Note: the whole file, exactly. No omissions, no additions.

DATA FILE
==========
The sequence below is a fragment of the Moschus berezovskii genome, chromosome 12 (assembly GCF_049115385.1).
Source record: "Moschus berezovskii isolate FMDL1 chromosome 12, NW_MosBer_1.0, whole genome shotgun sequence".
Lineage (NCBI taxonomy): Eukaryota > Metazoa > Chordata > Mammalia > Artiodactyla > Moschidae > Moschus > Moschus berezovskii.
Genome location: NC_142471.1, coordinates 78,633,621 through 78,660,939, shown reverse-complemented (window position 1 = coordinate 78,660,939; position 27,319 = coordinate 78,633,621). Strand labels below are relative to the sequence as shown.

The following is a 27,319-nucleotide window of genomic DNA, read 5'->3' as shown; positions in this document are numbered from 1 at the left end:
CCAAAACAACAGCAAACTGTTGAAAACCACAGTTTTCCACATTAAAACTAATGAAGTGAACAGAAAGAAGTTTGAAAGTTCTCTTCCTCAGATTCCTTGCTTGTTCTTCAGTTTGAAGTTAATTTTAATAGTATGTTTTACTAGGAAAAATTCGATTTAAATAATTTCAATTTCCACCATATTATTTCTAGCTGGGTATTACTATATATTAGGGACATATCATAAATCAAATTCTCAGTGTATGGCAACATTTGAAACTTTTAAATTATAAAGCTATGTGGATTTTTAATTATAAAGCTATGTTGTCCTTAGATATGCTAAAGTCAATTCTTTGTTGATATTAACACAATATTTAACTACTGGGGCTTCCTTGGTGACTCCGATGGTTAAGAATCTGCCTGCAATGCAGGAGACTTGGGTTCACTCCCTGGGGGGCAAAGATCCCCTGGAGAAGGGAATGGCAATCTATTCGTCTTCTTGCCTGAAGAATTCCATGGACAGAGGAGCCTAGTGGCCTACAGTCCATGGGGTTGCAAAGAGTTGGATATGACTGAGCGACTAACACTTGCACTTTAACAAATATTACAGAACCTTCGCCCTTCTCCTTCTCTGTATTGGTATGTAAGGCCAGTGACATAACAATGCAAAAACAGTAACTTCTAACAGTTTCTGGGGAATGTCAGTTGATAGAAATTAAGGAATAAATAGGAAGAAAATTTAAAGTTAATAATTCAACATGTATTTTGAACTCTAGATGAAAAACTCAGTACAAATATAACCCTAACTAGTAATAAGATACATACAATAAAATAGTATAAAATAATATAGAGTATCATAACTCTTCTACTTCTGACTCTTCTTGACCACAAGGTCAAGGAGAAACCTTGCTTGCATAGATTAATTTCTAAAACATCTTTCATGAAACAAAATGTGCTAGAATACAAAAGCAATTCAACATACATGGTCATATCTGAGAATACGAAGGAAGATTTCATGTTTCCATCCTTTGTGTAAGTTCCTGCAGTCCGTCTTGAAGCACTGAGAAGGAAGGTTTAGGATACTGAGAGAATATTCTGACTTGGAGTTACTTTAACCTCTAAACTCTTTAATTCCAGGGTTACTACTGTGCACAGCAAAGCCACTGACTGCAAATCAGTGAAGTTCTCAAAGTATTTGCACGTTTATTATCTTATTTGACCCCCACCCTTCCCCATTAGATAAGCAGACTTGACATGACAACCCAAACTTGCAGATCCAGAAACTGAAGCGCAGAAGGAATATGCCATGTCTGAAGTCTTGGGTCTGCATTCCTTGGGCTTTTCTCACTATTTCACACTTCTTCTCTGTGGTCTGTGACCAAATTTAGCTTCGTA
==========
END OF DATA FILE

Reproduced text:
The sequence below is a fragment of the Moschus berezovskii genome, chromosome 12 (assembly GCF_049115385.1).
Source record: "Moschus berezovskii isolate FMDL1 chromosome 12, NW_MosBer_1.0, whole genome shotgun sequence".
Lineage (NCBI taxonomy): Eukaryota > Metazoa > Chordata > Mammalia > Artiodactyla > Moschidae > Moschus > Moschus berezovskii.
Genome location: NC_142471.1, coordinates 78,633,621 through 78,660,939, shown reverse-complemented (window position 1 = coordinate 78,660,939; position 27,319 = coordinate 78,633,621). Strand labels below are relative to the sequence as shown.

The following is a 27,319-nucleotide window of genomic DNA, read 5'->3' as shown; positions in this document are numbered from 1 at the left end:
CCAAAACAACAGCAAACTGTTGAAAACCACAGTTTTCCACATTAAAACTAATGAAGTGAACAGAAAGAAGTTTGAAAGTTCTCTTCCTCAGATTCCTTGCTTGTTCTTCAGTTTGAAGTTAATTTTAATAGTATGTTTTACTAGGAAAAATTCGATTTAAATAATTTCAATTTCCACCATATTATTTCTAGCTGGGTATTACTATATATTAGGGACATATCATAAATCAAATTCTCAGTGTATGGCAACATTTGAAACTTTTAAATTATAAAGCTATGTGGATTTTTAATTATAAAGCTATGTTGTCCTTAGATATGCTAAAGTCAATTCTTTGTTGATATTAACACAATATTTAACTACTGGGGCTTCCTTGGTGACTCCGATGGTTAAGAATCTGCCTGCAATGCAGGAGACTTGGGTTCACTCCCTGGGGGGCAAAGATCCCCTGGAGAAGGGAATGGCAATCTATTCGTCTTCTTGCCTGAAGAATTCCATGGACAGAGGAGCCTAGTGGCCTACAGTCCATGGGGTTGCAAAGAGTTGGATATGACTGAGCGACTAACACTTGCACTTTAACAAATATTACAGAACCTTCGCCCTTCTCCTTCTCTGTATTGGTATGTAAGGCCAGTGACATAACAATGCAAAAACAGTAACTTCTAACAGTTTCTGGGGAATGTCAGTTGATAGAAATTAAGGAATAAATAGGAAGAAAATTTAAAGTTAATAATTCAACATGTATTTTGAACTCTAGATGAAAAACTCAGTACAAATATAACCCTAACTAGTAATAAGATACATACAATAAAATAGTATAAAATAATATAGAGTATCATAACTCTTCTACTTCTGACTCTTCTTGACCACAAGGTCAAGGAGAAACCTTGCTTGCATAGATTAATTTCTAAAACATCTTTCATGAAACAAAATGTGCTAGAATACAAAAGCAATTCAACATACATGGTCATATCTGAGAATACGAAGGAAGATTTCATGTTTCCATCCTTTGTGTAAGTTCCTGCAGTCCGTCTTGAAGCACTGAGAAGGAAGGTTTAGGATACTGAGAGAATATTCTGACTTGGAGTTACTTTAACCTCTAAACTCTTTAATTCCAGGGTTACTACTGTGCACAGCAAAGCCACTGACTGCAAATCAGTGAAGTTCTCAAAGTATTTGCACGTTTATTATCTTATTTGACCCCCACCCTTCCCCATTAGATAAGCAGACTTGACATGACAACCCAAACTTGCAGATCCAGAAACTGAAGCGCAGAAGGAATATGCCATGTCTGAAGTCTTGGGTCTGCATTCCTTGGGCTTTTCTCACTATTTCACACTTCTTCTCTGTGGTCTGTGACCAAATTTAGCTTCGTA